Quenching the “Throat of Fire” in Banos, Ecuador
In 1999, the volcano that towers over the small mountain town of Baños de Agua Santa in central Ecuador again began living up to its name. Seventy-four years after its last eruption, Tungurahua, which means “Throat of Fire” in the indigenous Quichua language, roared to life with a vengeance that required a complete evacuation of Baños for more than a year. Since then it has erupted more or less regularly (see some stunning images of activity in recent years here), but when I arrived last November it had been quiet since April 2011. I gazed up at the 16,000+ foot summit, trying to imagine molten rocks and large clouds of gas and ash spewing from its maw, but its verdant green flanks seemed more gentle giant than sleeping giant.
Ironically, this “Throat of Fire” spawns magnificent waterfalls that are yin to its yang. In the absence of displays of molten fireworks, I boarded a double-decker bus for a tour of the spectacular Route of the Waterfalls.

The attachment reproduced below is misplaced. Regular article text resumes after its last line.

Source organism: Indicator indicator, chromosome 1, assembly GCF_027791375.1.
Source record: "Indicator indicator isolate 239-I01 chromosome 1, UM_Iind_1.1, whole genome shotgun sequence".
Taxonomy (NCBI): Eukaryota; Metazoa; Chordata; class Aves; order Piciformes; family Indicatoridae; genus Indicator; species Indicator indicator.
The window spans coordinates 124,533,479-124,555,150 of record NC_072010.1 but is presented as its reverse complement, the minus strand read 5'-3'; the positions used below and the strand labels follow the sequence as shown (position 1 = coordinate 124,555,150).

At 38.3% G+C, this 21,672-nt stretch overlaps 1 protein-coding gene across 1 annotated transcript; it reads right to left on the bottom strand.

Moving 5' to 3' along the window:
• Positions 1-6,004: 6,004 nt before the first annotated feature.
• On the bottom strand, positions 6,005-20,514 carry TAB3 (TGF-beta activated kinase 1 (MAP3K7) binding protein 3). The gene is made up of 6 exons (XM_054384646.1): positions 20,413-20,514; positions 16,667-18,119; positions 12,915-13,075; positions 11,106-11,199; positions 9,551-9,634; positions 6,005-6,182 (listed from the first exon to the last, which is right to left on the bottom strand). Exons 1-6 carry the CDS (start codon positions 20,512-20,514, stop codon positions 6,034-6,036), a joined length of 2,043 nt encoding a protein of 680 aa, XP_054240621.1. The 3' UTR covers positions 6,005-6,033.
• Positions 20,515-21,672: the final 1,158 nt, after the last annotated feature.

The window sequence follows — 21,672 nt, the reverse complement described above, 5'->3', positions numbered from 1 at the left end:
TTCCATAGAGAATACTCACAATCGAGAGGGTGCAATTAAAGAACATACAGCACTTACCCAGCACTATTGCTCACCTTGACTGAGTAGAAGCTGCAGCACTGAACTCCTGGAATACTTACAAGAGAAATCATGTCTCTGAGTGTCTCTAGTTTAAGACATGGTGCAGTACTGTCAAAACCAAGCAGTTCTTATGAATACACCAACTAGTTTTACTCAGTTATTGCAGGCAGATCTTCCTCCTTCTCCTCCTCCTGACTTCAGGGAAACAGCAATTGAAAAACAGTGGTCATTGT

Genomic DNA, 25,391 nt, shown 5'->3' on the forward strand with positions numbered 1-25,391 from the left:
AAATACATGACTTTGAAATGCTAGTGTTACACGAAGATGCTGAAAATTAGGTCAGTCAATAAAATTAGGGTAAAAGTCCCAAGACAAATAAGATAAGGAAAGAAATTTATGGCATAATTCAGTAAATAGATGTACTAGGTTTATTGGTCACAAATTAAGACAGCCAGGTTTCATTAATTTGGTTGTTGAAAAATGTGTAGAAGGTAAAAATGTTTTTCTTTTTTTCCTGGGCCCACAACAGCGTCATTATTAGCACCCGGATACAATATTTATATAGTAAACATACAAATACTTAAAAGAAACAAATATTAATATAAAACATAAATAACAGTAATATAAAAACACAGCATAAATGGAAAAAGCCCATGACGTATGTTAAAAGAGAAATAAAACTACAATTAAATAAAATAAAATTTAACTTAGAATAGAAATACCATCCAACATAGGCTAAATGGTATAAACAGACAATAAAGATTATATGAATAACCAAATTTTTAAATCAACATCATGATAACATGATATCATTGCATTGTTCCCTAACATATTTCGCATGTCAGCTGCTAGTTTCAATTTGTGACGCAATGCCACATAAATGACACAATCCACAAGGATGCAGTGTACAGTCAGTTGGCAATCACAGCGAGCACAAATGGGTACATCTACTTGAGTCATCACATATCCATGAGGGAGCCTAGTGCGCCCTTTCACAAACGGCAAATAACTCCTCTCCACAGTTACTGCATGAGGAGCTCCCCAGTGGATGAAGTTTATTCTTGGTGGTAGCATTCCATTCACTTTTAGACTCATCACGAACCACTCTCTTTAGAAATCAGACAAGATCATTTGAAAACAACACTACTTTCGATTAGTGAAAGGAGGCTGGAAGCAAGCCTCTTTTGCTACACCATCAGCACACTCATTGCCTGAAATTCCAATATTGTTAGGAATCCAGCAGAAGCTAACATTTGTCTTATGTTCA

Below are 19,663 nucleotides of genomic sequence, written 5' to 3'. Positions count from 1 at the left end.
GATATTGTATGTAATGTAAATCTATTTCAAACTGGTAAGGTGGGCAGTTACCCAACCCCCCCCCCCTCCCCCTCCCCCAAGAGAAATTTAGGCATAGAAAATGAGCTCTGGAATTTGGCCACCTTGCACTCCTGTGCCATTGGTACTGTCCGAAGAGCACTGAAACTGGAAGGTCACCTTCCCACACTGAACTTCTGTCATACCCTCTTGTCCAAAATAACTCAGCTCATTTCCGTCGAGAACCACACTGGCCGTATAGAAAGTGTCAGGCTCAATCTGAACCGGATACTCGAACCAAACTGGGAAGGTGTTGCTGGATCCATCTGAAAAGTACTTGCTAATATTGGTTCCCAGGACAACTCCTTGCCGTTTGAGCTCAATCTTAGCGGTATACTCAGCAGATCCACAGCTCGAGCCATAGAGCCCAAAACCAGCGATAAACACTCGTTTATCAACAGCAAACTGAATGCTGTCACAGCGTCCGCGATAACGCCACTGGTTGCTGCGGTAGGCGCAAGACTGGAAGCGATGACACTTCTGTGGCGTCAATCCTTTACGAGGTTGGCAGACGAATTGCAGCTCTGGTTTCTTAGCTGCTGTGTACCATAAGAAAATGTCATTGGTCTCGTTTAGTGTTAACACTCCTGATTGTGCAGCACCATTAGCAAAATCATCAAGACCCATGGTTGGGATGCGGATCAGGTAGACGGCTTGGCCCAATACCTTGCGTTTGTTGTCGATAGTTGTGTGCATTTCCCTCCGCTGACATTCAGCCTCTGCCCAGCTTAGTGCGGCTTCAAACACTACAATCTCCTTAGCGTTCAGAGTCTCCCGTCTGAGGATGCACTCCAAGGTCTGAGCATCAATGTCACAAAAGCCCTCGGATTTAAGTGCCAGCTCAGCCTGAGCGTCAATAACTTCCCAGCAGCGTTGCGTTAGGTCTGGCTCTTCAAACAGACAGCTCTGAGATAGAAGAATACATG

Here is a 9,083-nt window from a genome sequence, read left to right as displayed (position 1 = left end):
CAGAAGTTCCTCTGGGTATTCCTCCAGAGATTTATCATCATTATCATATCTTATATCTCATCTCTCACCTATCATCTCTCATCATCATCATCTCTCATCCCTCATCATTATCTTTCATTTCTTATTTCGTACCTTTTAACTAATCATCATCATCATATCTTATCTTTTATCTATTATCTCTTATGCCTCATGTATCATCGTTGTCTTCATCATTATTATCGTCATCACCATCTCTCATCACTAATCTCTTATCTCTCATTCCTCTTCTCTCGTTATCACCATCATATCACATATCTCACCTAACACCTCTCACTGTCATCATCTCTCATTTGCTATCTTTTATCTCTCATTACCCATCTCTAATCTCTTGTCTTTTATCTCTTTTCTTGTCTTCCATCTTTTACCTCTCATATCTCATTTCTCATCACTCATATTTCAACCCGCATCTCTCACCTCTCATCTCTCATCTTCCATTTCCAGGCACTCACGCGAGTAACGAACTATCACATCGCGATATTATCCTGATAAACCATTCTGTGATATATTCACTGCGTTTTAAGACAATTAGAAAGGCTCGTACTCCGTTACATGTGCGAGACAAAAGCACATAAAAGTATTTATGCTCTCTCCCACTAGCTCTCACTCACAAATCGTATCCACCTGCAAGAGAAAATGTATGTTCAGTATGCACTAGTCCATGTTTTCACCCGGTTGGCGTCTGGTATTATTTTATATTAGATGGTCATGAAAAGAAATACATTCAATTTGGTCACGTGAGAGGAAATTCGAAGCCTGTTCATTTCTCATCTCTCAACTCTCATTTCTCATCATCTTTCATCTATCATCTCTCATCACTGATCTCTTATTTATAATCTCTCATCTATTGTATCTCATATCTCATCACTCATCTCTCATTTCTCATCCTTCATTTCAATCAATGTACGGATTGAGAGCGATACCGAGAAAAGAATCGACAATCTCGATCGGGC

On November 26, 2011, the day after I left Ecuador, Tungurahua awoke from its brief slumber and began belching molten lava down its flanks and spewing ash into the air. Today the volcano remains in an almost permanent state of activity, with daily incandescent flows and violent explosions. Ash fall has covered the the streets, parks, terraces and roofs of buildings in the greater Baños area, forcing the closure of schools and businesses; ten explosions and 48 emission tremors were reported on December 7th alone. As if they could forget, Tungurahua continues to remind Baños residents that not even their prolific waterfalls can quench the Throat of Fire.